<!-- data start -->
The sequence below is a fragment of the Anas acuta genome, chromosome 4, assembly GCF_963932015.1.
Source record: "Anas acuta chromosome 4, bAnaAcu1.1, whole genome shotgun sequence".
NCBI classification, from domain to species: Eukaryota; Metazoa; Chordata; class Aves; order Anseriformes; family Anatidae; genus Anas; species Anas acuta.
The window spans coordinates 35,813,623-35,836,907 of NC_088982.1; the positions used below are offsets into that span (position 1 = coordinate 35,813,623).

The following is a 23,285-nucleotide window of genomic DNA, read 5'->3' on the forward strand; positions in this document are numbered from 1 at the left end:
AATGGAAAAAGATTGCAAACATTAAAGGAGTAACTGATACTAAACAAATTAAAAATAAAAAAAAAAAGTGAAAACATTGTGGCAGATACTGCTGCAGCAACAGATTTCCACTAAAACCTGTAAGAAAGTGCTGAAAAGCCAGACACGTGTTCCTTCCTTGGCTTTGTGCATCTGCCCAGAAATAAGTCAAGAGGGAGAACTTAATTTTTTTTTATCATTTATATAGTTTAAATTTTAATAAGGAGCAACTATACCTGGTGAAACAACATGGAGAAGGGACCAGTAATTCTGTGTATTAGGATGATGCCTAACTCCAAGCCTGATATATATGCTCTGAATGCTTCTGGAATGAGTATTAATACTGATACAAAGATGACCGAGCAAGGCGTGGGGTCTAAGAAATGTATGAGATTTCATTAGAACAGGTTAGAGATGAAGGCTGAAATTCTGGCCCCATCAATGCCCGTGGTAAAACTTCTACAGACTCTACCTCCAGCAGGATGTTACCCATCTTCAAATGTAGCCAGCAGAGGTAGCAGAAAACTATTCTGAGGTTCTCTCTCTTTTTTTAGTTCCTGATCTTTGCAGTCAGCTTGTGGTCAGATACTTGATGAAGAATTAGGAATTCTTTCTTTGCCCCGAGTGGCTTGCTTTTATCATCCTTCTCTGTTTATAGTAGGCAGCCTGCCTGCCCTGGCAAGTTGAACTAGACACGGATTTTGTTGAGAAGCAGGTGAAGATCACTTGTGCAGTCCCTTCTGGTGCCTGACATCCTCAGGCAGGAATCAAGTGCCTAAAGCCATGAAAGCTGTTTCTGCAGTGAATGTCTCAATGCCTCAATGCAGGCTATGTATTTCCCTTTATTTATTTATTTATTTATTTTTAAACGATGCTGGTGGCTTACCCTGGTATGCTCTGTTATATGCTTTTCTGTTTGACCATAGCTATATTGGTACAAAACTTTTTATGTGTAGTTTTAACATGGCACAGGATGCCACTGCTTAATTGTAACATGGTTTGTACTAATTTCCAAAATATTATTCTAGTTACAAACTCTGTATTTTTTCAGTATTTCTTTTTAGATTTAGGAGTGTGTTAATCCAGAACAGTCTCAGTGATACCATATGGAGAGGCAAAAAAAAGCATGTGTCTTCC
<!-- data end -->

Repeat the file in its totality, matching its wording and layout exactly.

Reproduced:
The sequence below is a fragment of the Anas acuta genome, chromosome 4, assembly GCF_963932015.1.
Source record: "Anas acuta chromosome 4, bAnaAcu1.1, whole genome shotgun sequence".
NCBI classification, from domain to species: Eukaryota; Metazoa; Chordata; class Aves; order Anseriformes; family Anatidae; genus Anas; species Anas acuta.
The window spans coordinates 35,813,623-35,836,907 of NC_088982.1; the positions used below are offsets into that span (position 1 = coordinate 35,813,623).

The following is a 23,285-nucleotide window of genomic DNA, read 5'->3' on the forward strand; positions in this document are numbered from 1 at the left end:
AATGGAAAAAGATTGCAAACATTAAAGGAGTAACTGATACTAAACAAATTAAAAATAAAAAAAAAAAGTGAAAACATTGTGGCAGATACTGCTGCAGCAACAGATTTCCACTAAAACCTGTAAGAAAGTGCTGAAAAGCCAGACACGTGTTCCTTCCTTGGCTTTGTGCATCTGCCCAGAAATAAGTCAAGAGGGAGAACTTAATTTTTTTTTATCATTTATATAGTTTAAATTTTAATAAGGAGCAACTATACCTGGTGAAACAACATGGAGAAGGGACCAGTAATTCTGTGTATTAGGATGATGCCTAACTCCAAGCCTGATATATATGCTCTGAATGCTTCTGGAATGAGTATTAATACTGATACAAAGATGACCGAGCAAGGCGTGGGGTCTAAGAAATGTATGAGATTTCATTAGAACAGGTTAGAGATGAAGGCTGAAATTCTGGCCCCATCAATGCCCGTGGTAAAACTTCTACAGACTCTACCTCCAGCAGGATGTTACCCATCTTCAAATGTAGCCAGCAGAGGTAGCAGAAAACTATTCTGAGGTTCTCTCTCTTTTTTTAGTTCCTGATCTTTGCAGTCAGCTTGTGGTCAGATACTTGATGAAGAATTAGGAATTCTTTCTTTGCCCCGAGTGGCTTGCTTTTATCATCCTTCTCTGTTTATAGTAGGCAGCCTGCCTGCCCTGGCAAGTTGAACTAGACACGGATTTTGTTGAGAAGCAGGTGAAGATCACTTGTGCAGTCCCTTCTGGTGCCTGACATCCTCAGGCAGGAATCAAGTGCCTAAAGCCATGAAAGCTGTTTCTGCAGTGAATGTCTCAATGCCTCAATGCAGGCTATGTATTTCCCTTTATTTATTTATTTATTTATTTTTAAACGATGCTGGTGGCTTACCCTGGTATGCTCTGTTATATGCTTTTCTGTTTGACCATAGCTATATTGGTACAAAACTTTTTATGTGTAGTTTTAACATGGCACAGGATGCCACTGCTTAATTGTAACATGGTTTGTACTAATTTCCAAAATATTATTCTAGTTACAAACTCTGTATTTTTTCAGTATTTCTTTTTAGATTTAGGAGTGTGTTAATCCAGAACAGTCTCAGTGATACCATATGGAGAGGCAAAAAAAAGCATGTGTCTTCC